The first obstacle that the hypnotherapist has is getting the person to realize the rigidity of their belief-system. (Please note that they will most likely have the misconception that their ego is a "thought-system." This illusion reinforces their pathology.) The presumption here is that the client or patient has come in because they perceive a symptom or condition is causing unhappiness, ill health, or prevents them reaching their potential. When their discomfort gets to a certain point, they will seek professional help. (This does not deny that many people function quite comfortably within a rigidly defined and indoctrinated system. In fact, this may even lead to having what would seem to be a well-adjusted personality – although it often is contrary to a learning and evolving mind.)
When a person seeks change for whatever reason, the clinician should assess the flexibility of their thinking ability. A firm conviction that a certain set of values and beliefs are correct does not necessarily signify pathological rigidity. Essentially, I would not be concerned with any belief system unless it represents a causal factor in a pathology or prevents a desired movement toward increased self-actualization. If they are happy and fully functional with their current ego, there is no need to "enlighten" them to your ideas. However, if that is not the case and you agree with the need to help them, it would be very appropriate to share your extensive array of skills and techniques.
Please understand that the existence of an elastic or inelastic ego is not a binary, yes-no situation. Rather a person may be very rigid regarding certain values and yet display considerable flexibility in others. For example, I tend to demonstrate considerable rigidity where cruelty and compassion are involved and then show more understanding and acceptance when someone questions my religious, professional, or philosophical beliefs. Over the years I have come to recognize and embrace my faults and inabilities – a reason that I surround myself with a competent staff – while others have considerable time admitting even the smallest flaw. This attitude is something that has taken me – and continues to take – considerable effort.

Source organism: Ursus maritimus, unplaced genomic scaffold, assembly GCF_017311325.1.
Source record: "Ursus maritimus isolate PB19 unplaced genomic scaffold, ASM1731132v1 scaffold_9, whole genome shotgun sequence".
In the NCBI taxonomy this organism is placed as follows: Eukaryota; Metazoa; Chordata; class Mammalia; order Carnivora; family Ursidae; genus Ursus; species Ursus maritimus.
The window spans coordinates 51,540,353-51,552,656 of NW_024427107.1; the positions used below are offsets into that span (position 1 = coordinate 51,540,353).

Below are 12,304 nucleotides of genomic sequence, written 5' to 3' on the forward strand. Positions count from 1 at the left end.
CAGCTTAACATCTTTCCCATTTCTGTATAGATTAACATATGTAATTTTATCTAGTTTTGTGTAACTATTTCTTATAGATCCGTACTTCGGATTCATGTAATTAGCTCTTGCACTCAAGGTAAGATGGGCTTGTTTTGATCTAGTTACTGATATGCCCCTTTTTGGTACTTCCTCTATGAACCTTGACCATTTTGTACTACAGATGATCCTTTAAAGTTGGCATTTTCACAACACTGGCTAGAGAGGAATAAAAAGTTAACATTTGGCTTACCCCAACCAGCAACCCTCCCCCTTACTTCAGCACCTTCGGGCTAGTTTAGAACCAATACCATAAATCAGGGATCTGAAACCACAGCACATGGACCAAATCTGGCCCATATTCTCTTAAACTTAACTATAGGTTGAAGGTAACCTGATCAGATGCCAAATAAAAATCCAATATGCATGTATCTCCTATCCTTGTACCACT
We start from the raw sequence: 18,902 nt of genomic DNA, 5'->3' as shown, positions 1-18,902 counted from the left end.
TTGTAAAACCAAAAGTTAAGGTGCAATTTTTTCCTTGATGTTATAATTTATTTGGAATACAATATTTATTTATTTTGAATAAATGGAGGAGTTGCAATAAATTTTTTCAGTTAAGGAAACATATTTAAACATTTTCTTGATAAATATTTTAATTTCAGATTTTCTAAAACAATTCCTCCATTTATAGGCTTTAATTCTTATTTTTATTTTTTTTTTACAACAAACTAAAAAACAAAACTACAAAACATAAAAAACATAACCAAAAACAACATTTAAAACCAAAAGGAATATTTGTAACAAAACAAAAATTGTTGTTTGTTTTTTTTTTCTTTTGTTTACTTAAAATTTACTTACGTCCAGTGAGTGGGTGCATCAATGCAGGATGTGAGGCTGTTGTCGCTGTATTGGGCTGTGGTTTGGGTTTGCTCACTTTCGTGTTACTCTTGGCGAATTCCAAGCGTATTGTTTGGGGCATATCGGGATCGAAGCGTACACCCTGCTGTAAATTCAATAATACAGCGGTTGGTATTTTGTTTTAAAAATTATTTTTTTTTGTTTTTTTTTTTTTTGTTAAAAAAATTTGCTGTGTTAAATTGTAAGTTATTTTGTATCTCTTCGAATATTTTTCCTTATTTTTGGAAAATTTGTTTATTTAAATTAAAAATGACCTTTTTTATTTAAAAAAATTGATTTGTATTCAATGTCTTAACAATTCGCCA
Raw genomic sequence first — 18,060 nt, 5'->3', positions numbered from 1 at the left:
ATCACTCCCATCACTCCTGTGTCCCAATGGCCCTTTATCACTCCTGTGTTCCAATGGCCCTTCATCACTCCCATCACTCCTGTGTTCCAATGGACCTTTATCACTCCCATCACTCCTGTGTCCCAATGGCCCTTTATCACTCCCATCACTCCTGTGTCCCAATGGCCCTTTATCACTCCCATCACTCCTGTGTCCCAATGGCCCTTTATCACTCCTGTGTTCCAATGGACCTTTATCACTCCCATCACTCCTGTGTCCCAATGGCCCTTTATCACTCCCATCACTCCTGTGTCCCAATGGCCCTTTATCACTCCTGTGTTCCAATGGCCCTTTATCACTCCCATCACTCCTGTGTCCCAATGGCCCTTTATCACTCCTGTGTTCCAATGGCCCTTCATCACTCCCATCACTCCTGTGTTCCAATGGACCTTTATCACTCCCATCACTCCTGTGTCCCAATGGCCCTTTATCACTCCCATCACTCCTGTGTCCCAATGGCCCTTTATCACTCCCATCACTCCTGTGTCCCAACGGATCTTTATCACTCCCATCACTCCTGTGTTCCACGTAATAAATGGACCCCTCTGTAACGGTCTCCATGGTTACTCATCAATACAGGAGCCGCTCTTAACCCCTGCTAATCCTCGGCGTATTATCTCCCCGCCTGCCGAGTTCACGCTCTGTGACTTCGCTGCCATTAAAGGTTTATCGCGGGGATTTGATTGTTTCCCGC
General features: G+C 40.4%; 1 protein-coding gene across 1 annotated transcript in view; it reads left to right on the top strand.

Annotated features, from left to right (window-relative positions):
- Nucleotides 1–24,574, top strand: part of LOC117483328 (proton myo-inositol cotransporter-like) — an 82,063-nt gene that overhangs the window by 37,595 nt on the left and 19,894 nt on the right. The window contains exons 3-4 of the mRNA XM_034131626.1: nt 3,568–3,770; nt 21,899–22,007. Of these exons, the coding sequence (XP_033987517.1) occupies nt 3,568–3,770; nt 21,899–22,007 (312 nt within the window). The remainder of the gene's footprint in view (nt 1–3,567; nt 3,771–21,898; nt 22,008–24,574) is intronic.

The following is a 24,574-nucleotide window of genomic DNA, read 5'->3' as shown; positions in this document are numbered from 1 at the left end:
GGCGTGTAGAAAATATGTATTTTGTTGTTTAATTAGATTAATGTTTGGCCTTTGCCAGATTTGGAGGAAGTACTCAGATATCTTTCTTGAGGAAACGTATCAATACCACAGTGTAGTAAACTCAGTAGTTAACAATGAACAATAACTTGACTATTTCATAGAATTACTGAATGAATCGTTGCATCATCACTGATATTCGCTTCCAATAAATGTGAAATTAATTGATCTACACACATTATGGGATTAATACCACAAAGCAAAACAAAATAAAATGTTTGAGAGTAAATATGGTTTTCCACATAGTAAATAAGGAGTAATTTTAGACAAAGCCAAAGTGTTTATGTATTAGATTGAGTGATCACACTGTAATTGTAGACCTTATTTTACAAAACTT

When I use Neuro Linguistic Programming, hypnosis, and other clinical interventions, I always consider the impact that I am having bypassing the subject's tendency to myopically hold on to rigid self-identity concepts. Richard Yates, LPC, a friend and talented hypnotherapist locally, has an excellent reframing concept that he uses to challenges limiting concepts of self. He simply asks a client how many roles, possessions, or body parts they could lose before they stopped being themselves. He has shared with me some amazing results – even with the most narrowly-minded individuals. So essentially using our plethora of skills to bypass rigid egos and encourage flexible thinking may be the most potent tool we have in our efforts to transform others.
The emergence of a more flexible and elastic sense of self – one that may require a re-evaluation of behavior, identity, and belief – may be the answer for most people who desire changing their heath and reaching self-actualization. Once this situation is determined, the clinician should be well trained to employ appropriate interventions designed to help their subject dissolve the walls that imprison their ego and lead them to an existence where they can selectively choose to pursue their potential.
The International Hypnosis Research Institute is a member supported project involving integrative health care specialists from around the world. We provide information and educational resources to clinicians. Dr. Brunson is the author of over 150 self-help and clinical CD's and MP3's.